Soil pollution is a threat to food security and ecological and human health. Cd is one of the most common pollutants in agricultural soil and, due its human toxicity, one of the most hazardous. Amaranth is a documented hyperaccumulator of Cd and other
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Soil pollution is a threat to food security and ecological and human health. Cd is one of the most common pollutants in agricultural soil and, due its human toxicity, one of the most hazardous. Amaranth is a documented hyperaccumulator of Cd and other pollutants, and it is commonly grown in Asia and South America. A considerable amount of amaranth is grown in suboptimal conditions, including nutrient-poor acidic soils. The objective of this experimental study was to examine the capacity of Amaranthus hypochondriacus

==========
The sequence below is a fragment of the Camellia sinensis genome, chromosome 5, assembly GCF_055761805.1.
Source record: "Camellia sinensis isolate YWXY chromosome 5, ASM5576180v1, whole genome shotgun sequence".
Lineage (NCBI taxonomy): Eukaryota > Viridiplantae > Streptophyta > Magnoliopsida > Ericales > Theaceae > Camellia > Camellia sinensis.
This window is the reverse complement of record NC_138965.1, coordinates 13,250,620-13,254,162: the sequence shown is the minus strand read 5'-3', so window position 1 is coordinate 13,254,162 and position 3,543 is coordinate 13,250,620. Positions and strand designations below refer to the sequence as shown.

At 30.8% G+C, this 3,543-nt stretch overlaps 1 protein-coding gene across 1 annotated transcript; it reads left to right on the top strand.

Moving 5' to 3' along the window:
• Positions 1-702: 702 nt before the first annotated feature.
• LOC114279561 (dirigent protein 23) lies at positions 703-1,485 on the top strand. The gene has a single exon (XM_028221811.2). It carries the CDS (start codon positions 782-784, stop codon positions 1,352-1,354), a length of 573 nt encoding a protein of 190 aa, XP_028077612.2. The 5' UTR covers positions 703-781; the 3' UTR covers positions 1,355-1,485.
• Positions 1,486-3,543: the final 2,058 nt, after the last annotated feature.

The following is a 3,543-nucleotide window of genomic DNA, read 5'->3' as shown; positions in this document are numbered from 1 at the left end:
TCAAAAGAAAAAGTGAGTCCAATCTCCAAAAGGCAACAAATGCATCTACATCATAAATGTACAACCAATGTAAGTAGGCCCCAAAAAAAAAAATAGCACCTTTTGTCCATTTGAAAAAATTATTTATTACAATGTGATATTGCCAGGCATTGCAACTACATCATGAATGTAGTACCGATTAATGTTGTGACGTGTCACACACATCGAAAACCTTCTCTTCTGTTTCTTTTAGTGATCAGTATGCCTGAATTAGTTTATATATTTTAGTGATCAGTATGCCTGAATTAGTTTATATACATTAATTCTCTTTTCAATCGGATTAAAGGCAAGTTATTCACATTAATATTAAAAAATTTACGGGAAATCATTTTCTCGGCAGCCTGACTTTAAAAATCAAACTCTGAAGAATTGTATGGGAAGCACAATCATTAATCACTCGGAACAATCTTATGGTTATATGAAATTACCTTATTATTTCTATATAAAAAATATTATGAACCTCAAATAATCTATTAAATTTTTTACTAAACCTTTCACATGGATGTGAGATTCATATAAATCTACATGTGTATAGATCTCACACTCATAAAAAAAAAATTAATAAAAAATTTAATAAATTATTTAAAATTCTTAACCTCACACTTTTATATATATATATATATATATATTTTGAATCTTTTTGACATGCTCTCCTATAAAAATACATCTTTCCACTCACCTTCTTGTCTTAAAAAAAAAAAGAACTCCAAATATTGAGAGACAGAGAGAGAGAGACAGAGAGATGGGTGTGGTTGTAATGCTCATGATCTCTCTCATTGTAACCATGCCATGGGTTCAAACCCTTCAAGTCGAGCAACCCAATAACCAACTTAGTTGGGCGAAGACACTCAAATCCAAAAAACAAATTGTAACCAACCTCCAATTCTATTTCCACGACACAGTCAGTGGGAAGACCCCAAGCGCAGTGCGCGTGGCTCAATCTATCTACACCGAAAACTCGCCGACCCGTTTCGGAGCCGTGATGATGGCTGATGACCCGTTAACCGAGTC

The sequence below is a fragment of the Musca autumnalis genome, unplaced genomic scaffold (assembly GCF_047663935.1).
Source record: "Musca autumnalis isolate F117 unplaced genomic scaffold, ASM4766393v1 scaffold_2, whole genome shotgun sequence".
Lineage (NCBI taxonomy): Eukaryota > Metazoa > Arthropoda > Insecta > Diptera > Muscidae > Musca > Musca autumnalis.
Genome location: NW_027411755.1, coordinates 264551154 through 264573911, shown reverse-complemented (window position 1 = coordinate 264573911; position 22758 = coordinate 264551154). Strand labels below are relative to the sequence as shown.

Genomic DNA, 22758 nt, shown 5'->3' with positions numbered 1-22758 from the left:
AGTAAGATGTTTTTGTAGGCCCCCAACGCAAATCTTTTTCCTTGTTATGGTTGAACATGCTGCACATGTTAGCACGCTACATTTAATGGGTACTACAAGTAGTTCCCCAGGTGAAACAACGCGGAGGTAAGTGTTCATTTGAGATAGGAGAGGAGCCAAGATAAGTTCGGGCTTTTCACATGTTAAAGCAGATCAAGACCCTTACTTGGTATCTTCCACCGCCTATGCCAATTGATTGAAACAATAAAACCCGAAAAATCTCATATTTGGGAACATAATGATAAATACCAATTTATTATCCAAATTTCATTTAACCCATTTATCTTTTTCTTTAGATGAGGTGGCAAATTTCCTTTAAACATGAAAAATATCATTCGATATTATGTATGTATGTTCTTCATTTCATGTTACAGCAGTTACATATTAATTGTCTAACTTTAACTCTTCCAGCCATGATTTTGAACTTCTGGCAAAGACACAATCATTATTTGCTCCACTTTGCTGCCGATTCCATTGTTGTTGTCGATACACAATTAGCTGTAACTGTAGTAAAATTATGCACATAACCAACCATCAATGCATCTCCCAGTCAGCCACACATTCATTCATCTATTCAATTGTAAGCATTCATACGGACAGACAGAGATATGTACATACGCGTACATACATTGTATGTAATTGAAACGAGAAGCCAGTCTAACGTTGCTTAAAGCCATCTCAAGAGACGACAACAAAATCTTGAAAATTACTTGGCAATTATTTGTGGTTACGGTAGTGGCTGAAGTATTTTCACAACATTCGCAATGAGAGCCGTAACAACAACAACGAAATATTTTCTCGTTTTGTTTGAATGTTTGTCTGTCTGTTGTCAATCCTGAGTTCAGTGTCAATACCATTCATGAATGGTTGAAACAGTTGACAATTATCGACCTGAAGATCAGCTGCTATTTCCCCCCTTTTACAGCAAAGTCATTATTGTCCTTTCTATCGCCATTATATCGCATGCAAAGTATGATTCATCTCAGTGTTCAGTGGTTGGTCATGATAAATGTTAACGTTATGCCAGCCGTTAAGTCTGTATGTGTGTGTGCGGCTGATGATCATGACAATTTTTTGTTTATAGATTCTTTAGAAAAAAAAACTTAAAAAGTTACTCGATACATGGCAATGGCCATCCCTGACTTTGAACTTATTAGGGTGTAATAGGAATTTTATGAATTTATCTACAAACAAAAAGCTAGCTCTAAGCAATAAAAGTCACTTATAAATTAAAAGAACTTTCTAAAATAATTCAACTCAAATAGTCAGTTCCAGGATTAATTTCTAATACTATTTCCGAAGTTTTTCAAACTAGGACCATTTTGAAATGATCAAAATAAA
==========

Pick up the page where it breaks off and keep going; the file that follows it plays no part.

to extract Cd from a nutrient-poor, acidic substrate that was spiked with different concentrations of Cd (2 and 20 mg kg−1
dw) during a period of 180 days. The plants grown in the substrate that was spiked with 20 mg Cd kg−1
dw did not develop into mature plants, but the plants grown in substrate that was spiked with 2 mg Cd kg−1
dw extracted a significant amount of Cd from the substrate by accumulating it into the above-ground biomass. The Cd levels varied from 113 to 176 mg kg−1
in the stems at the four measuring points, and from 64 to 94 mg kg−1
in the leaves. The concentrations in the plants increased with time and reached a maximal concentration of 176 ± 45 mg kg−1
dw for stems and 94 ± 41 mg kg−1
dw for leaves after 180 days. The mean bioaccumulation factor in the plants was 86 ± 15 after 90 days, 72 ± 12 after 120 days, 105 ± 37 after 150 days, and 99 ± 31 after 180 days, which confirms the previously reported capacity of Amaranthus hypochondriacus
to hyperaccumulate Cd. Amaranthus hypochondriacus
may, thus, be used to improve ecological and human health by remediating moderately Cd-polluted soils, even in nutrient-poor acidic soils.